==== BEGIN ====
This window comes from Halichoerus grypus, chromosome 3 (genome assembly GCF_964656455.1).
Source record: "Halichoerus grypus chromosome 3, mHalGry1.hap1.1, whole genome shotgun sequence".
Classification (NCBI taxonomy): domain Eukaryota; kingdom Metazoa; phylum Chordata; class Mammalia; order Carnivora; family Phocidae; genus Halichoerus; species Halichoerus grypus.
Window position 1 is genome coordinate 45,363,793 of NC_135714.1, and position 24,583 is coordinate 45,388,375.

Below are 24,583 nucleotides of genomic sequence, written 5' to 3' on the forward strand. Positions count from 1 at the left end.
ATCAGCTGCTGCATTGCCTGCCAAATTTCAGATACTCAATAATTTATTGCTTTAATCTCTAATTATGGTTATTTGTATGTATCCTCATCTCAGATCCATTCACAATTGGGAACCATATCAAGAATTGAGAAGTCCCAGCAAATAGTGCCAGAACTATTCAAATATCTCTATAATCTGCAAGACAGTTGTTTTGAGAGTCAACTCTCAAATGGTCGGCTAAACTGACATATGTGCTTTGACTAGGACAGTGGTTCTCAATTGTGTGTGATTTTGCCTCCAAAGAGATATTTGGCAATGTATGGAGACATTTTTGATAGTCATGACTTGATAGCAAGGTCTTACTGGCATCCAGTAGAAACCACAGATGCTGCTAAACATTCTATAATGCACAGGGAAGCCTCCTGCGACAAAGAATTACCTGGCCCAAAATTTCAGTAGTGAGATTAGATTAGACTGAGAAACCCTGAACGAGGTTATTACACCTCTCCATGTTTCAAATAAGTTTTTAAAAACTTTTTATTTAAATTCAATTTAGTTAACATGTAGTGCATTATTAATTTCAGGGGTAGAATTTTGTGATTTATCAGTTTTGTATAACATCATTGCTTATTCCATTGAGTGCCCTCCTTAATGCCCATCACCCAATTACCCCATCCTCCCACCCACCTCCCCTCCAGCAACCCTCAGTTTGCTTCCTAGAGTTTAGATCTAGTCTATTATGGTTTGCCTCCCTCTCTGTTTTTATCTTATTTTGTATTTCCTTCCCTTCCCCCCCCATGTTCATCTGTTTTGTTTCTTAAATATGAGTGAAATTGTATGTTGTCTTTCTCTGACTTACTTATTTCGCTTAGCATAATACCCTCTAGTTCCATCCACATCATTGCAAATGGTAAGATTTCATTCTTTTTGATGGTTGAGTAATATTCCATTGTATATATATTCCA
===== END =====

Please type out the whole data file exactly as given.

This window comes from Halichoerus grypus, chromosome 3 (genome assembly GCF_964656455.1).
Source record: "Halichoerus grypus chromosome 3, mHalGry1.hap1.1, whole genome shotgun sequence".
Classification (NCBI taxonomy): domain Eukaryota; kingdom Metazoa; phylum Chordata; class Mammalia; order Carnivora; family Phocidae; genus Halichoerus; species Halichoerus grypus.
Window position 1 is genome coordinate 45,363,793 of NC_135714.1, and position 24,583 is coordinate 45,388,375.

Below are 24,583 nucleotides of genomic sequence, written 5' to 3' on the forward strand. Positions count from 1 at the left end.
ATCAGCTGCTGCATTGCCTGCCAAATTTCAGATACTCAATAATTTATTGCTTTAATCTCTAATTATGGTTATTTGTATGTATCCTCATCTCAGATCCATTCACAATTGGGAACCATATCAAGAATTGAGAAGTCCCAGCAAATAGTGCCAGAACTATTCAAATATCTCTATAATCTGCAAGACAGTTGTTTTGAGAGTCAACTCTCAAATGGTCGGCTAAACTGACATATGTGCTTTGACTAGGACAGTGGTTCTCAATTGTGTGTGATTTTGCCTCCAAAGAGATATTTGGCAATGTATGGAGACATTTTTGATAGTCATGACTTGATAGCAAGGTCTTACTGGCATCCAGTAGAAACCACAGATGCTGCTAAACATTCTATAATGCACAGGGAAGCCTCCTGCGACAAAGAATTACCTGGCCCAAAATTTCAGTAGTGAGATTAGATTAGACTGAGAAACCCTGAACGAGGTTATTACACCTCTCCATGTTTCAAATAAGTTTTTAAAAACTTTTTATTTAAATTCAATTTAGTTAACATGTAGTGCATTATTAATTTCAGGGGTAGAATTTTGTGATTTATCAGTTTTGTATAACATCATTGCTTATTCCATTGAGTGCCCTCCTTAATGCCCATCACCCAATTACCCCATCCTCCCACCCACCTCCCCTCCAGCAACCCTCAGTTTGCTTCCTAGAGTTTAGATCTAGTCTATTATGGTTTGCCTCCCTCTCTGTTTTTATCTTATTTTGTATTTCCTTCCCTTCCCCCCCCATGTTCATCTGTTTTGTTTCTTAAATATGAGTGAAATTGTATGTTGTCTTTCTCTGACTTACTTATTTCGCTTAGCATAATACCCTCTAGTTCCATCCACATCATTGCAAATGGTAAGATTTCATTCTTTTTGATGGTTGAGTAATATTCCATTGTATATATATTCCA